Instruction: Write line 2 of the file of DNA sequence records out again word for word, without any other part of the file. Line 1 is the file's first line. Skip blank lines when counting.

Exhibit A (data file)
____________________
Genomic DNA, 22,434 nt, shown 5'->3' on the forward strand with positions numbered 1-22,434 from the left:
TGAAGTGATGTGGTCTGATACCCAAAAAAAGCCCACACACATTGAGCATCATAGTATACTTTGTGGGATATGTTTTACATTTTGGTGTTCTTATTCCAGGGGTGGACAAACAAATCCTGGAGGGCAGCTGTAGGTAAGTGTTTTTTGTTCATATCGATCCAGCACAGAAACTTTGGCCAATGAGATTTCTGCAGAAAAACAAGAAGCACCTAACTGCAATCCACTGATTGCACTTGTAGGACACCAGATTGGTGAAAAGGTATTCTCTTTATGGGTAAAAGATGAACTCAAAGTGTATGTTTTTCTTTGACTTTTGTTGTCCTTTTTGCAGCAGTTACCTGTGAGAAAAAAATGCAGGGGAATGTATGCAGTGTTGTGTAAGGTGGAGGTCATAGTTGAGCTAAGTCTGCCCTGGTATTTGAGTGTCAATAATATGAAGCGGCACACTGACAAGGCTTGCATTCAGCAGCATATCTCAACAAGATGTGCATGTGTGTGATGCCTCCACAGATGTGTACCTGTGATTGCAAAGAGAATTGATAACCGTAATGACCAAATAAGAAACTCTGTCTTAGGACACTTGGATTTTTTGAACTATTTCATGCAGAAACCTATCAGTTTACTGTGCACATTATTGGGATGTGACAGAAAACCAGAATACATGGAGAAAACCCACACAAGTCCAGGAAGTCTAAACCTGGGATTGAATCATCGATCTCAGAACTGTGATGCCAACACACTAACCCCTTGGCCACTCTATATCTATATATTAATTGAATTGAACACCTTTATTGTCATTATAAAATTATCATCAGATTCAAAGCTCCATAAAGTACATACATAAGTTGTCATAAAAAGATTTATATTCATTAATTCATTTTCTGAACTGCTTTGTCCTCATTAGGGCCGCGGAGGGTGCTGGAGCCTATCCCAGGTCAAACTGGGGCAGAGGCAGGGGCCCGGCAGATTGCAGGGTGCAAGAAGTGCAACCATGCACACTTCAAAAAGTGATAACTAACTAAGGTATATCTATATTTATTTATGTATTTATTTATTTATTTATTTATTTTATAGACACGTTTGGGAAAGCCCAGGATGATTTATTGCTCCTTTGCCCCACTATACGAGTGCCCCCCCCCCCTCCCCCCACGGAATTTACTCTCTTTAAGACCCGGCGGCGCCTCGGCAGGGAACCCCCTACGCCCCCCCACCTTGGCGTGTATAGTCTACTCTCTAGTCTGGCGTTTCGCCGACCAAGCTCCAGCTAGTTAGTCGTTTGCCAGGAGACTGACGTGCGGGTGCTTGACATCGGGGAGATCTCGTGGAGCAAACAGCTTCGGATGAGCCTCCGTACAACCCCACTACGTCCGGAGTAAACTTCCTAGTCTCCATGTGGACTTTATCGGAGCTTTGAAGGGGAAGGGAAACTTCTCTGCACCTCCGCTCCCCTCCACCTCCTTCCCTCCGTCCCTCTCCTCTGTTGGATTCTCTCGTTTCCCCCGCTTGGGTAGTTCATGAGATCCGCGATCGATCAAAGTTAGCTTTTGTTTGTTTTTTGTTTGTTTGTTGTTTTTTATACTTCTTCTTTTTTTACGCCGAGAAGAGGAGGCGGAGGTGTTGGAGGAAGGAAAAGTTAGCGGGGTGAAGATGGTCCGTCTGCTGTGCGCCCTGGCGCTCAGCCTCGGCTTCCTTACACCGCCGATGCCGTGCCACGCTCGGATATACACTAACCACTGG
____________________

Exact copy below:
TGAAGTGATGTGGTCTGATACCCAAAAAAAGCCCACACACATTGAGCATCATAGTATACTTTGTGGGATATGTTTTACATTTTGGTGTTCTTATTCCAGGGGTGGACAAACAAATCCTGGAGGGCAGCTGTAGGTAAGTGTTTTTTGTTCATATCGATCCAGCACAGAAACTTTGGCCAATGAGATTTCTGCAGAAAAACAAGAAGCACCTAACTGCAATCCACTGATTGCACTTGTAGGACACCAGATTGGTGAAAAGGTATTCTCTTTATGGGTAAAAGATGAACTCAAAGTGTATGTTTTTCTTTGACTTTTGTTGTCCTTTTTGCAGCAGTTACCTGTGAGAAAAAAATGCAGGGGAATGTATGCAGTGTTGTGTAAGGTGGAGGTCATAGTTGAGCTAAGTCTGCCCTGGTATTTGAGTGTCAATAATATGAAGCGGCACACTGACAAGGCTTGCATTCAGCAGCATATCTCAACAAGATGTGCATGTGTGTGATGCCTCCACAGATGTGTACCTGTGATTGCAAAGAGAATTGATAACCGTAATGACCAAATAAGAAACTCTGTCTTAGGACACTTGGATTTTTTGAACTATTTCATGCAGAAACCTATCAGTTTACTGTGCACATTATTGGGATGTGACAGAAAACCAGAATACATGGAGAAAACCCACACAAGTCCAGGAAGTCTAAACCTGGGATTGAATCATCGATCTCAGAACTGTGATGCCAACACACTAACCCCTTGGCCACTCTATATCTATATATTAATTGAATTGAACACCTTTATTGTCATTATAAAATTATCATCAGATTCAAAGCTCCATAAAGTACATACATAAGTTGTCATAAAAAGATTTATATTCATTAATTCATTTTCTGAACTGCTTTGTCCTCATTAGGGCCGCGGAGGGTGCTGGAGCCTATCCCAGGTCAAACTGGGGCAGAGGCAGGGGCCCGGCAGATTGCAGGGTGCAAGAAGTGCAACCATGCACACTTCAAAAAGTGATAACTAACTAAGGTATATCTATATTTATTTATGTATTTATTTATTTATTTATTTATTTTATAGACACGTTTGGGAAAGCCCAGGATGATTTATTGCTCCTTTGCCCCACTATACGAGTGCCCCCCCCCCCTCCCCCCACGGAATTTACTCTCTTTAAGACCCGGCGGCGCCTCGGCAGGGAACCCCCTACGCCCCCCCACCTTGGCGTGTATAGTCTACTCTCTAGTCTGGCGTTTCGCCGACCAAGCTCCAGCTAGTTAGTCGTTTGCCAGGAGACTGACGTGCGGGTGCTTGACATCGGGGAGATCTCGTGGAGCAAACAGCTTCGGATGAGCCTCCGTACAACCCCACTACGTCCGGAGTAAACTTCCTAGTCTCCATGTGGACTTTATCGGAGCTTTGAAGGGGAAGGGAAACTTCTCTGCACCTCCGCTCCCCTCCACCTCCTTCCCTCCGTCCCTCTCCTCTGTTGGATTCTCTCGTTTCCCCCGCTTGGGTAGTTCATGAGATCCGCGATCGATCAAAGTTAGCTTTTGTTTGTTTTTTGTTTGTTTGTTGTTTTTTATACTTCTTCTTTTTTTACGCCGAGAAGAGGAGGCGGAGGTGTTGGAGGAAGGAAAAGTTAGCGGGGTGAAGATGGTCCGTCTGCTGTGCGCCCTGGCGCTCAGCCTCGGCTTCCTTACACCGCCGATGCCGTGCCACGCTCGGATATACACTAACCACTGG